Gregory Palamas, The One Hundred and Fifty Chapters

Full Title: 
[His Beatitude the Archbishop of Thessaloniki Gregorios], The One Hundred and Fifty Chapters on Topics of Natural and Theological Science, the Moral and the Ascetic Life, Intended as a Purge for the Barlaamite Corruption [Του μακαριωτάτου αρχιεπισκόπου Θεσσαλονίκης Γρηγορίου] Κεφάλαια ρν΄ φυσικά και θεολογικά, ηθικά τε και πρακτικά και καθαρτικά της Βαρλααμίτιδος λύμης
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Inc. Ἦρχθαι τὸν κόσμον καὶ ἡ φύσις διδάσκει καὶ ἡ ἱστορία πιστοῦται, καὶ τῶν τεχνῶν αἱ εὑρέσεις καὶ τῶν νόμων αἱ θέσεις καὶ τῶν πολιτειῶν αἱ χρήσεις ἐναργῶς παριστᾶσι·

Des. Φευκτέον οὖν αὐτοὺς καὶ τὴν αὐτῶν κοινωνίαν, ὡς ψυχοφθόρον καὶ πολυκέφαλον ὕδραν, ὡς πολυειδῆ τῆς εὐσεβείας λύμην.

Found in: 
Gregory Palamas, The One Hundred and Fifty Chapters, ed. R. Sinkewicz, Pontifical Institute fo Medieval Studies, Toronto, 1988.
mid 14th
Summary - Description: 
The 150 Chapters were written between 1347 and 1351 by Gregory Palamas in a time when the dispute over Hesychasm, mainly with Barlaam of Calabria, had settled down, after the triumph of the Hesychasts, and Palamas personally, during the so-called 'Hesychastic Councils' of 1341 and 1347, where both Barlaam of Calabria and Gregory Akindynos were condemned. The work is made up of 150 chapters, of which the 34 first focus on the relation between Man and Nature, Wisdom, Science and Philosophy, inspired by a general turn of the erudite society towards profane knowledge. Here, Palamas summarizes in many ways his views on Science, as presented in his earlier works. The main focus points concerning Nature, Science and Philosophy are: 1. As the Cosmos has a beginning, so it will have an end, for if the seperate parts of the Universe die, then the entire Cosmos also dies. 2. Palamas repudiates the platonic vision of an anima mundi. Each element, even fire, moves according to its own nature, and thus cannot be guided by a world soul. 3. Heaven is the lightest of all bodies, and he accepts the Aristotelian notion that there can be no body beyond Heaven. However, he accepts the existence of a region (not body) beyond Heaven, for God is infinite and cannot be restricted only to Heaven. 4. Concerning the movement of the winds, Palamas stated that their movement is not affected by the anima mundi, but from their own nature. 5. Then, Palamas moves on to the description of the Earth, the terrestrial sphere, with a brief mention of pagan (as he calls it) cosmography, which he refutes by stating that it does not conform to Christian beliefs, which accept that only one tenth is inhabited by Man, as the other nine tenths are covered by water. 6. Palamas then describes the main difference between (scientific) natural knowledge (physike gnosis) and spiritual knowledge. Natural knowledge is acquired through the perception of the Five Senses, which create impressions, which in turn are used by imagination, storing the impressions into memory. All vices are porducts of the sense, which are responsible for logical thoughts, and can lead to good vices as easily as they can lead to bad vices. On the other hand, spiritual knowledge is the true knowledge that every Christian should acquire.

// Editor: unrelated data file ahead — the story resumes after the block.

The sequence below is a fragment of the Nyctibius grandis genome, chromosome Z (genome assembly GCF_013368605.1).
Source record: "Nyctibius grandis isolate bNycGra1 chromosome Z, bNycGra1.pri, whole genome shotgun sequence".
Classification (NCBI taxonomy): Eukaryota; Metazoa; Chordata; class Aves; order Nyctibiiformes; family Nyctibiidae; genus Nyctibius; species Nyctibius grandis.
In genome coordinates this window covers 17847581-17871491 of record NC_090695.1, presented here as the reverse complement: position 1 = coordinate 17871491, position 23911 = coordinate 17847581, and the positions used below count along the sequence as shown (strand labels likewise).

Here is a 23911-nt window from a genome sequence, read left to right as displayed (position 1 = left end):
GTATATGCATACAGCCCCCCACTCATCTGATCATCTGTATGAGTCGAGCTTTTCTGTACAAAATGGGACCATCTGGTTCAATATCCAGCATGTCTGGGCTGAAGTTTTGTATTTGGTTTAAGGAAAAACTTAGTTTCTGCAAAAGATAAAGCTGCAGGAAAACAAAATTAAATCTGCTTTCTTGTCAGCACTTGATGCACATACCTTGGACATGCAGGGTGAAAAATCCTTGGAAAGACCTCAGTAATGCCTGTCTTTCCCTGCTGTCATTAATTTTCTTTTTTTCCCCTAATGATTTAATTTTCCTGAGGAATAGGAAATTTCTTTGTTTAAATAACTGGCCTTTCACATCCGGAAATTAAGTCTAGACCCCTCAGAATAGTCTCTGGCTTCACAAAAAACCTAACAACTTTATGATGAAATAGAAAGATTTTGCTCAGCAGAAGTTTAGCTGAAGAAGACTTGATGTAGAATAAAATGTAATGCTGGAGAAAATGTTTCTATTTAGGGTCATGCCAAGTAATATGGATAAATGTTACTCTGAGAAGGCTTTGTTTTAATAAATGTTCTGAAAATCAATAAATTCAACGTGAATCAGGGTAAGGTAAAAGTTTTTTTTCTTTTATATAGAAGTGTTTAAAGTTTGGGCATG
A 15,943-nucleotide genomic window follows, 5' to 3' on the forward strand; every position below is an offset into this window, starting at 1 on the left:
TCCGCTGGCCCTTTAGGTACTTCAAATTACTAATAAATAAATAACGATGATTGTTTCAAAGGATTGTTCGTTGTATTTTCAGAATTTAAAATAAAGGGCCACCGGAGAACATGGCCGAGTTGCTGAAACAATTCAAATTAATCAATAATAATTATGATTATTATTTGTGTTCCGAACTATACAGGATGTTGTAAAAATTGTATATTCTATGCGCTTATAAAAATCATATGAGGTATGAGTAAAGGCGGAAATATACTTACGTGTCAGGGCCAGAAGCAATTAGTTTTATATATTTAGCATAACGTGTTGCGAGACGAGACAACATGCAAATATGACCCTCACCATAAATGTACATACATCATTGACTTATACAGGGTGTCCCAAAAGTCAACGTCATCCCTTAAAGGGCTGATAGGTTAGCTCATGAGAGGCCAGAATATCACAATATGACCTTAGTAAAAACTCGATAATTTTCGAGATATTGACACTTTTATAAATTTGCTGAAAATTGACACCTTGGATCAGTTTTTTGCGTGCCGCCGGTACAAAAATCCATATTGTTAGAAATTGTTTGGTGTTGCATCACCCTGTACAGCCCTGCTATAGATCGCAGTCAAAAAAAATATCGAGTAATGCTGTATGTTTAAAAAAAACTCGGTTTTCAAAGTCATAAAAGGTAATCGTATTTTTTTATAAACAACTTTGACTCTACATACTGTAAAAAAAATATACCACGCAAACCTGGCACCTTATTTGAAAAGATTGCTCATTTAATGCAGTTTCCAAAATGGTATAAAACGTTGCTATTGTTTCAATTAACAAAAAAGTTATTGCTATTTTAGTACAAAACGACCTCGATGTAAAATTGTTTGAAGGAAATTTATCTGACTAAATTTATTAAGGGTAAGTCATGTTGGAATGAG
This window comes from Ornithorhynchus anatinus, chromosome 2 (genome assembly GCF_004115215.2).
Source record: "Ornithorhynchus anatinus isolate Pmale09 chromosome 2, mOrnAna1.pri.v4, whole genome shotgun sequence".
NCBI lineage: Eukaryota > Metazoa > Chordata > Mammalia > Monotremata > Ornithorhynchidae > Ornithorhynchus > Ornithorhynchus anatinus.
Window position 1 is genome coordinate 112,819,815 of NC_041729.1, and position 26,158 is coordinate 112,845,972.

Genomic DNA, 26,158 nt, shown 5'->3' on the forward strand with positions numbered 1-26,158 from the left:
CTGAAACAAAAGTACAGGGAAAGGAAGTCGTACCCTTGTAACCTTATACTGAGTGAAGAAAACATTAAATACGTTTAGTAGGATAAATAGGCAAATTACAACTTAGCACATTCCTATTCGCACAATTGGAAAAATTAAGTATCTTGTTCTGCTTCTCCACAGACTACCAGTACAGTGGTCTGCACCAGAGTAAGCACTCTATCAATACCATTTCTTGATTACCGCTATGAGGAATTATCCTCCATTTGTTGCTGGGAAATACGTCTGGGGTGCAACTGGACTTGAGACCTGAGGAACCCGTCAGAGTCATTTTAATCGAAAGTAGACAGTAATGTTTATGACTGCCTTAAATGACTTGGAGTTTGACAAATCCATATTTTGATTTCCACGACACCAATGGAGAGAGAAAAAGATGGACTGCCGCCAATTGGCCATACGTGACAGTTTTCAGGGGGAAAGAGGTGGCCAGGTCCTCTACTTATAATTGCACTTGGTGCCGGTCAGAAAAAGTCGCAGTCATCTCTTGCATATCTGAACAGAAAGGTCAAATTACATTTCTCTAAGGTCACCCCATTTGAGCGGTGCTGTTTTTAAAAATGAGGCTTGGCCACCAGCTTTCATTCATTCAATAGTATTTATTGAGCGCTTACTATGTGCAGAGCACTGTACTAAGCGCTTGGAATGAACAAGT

Type of Source: 

Hussey, Μ. Ε., "The Palamite Trinitarian Models," St. Vladimir's Theological Quarterly 16 (1972) 83-89.

Meyendorff, J., Introduction à l'étude de Grégoire Palamas, Paris, 1959.

Meyendorff, J., Grégoire Palamas. Défense des saints hésychastes. Introduction, texte critique, traduction et notes, Louvain, 1959 (repr. with revisions, 1973).

Sinkewicz, R., "Doctrine of the Knowledge of God", Mediaeval Studies 44 (1982) 181-242. 

Sinkewicz, R. (ed.), Gregory Palamas, The One Hundred and Fifty Chapters, Toronto, 1988.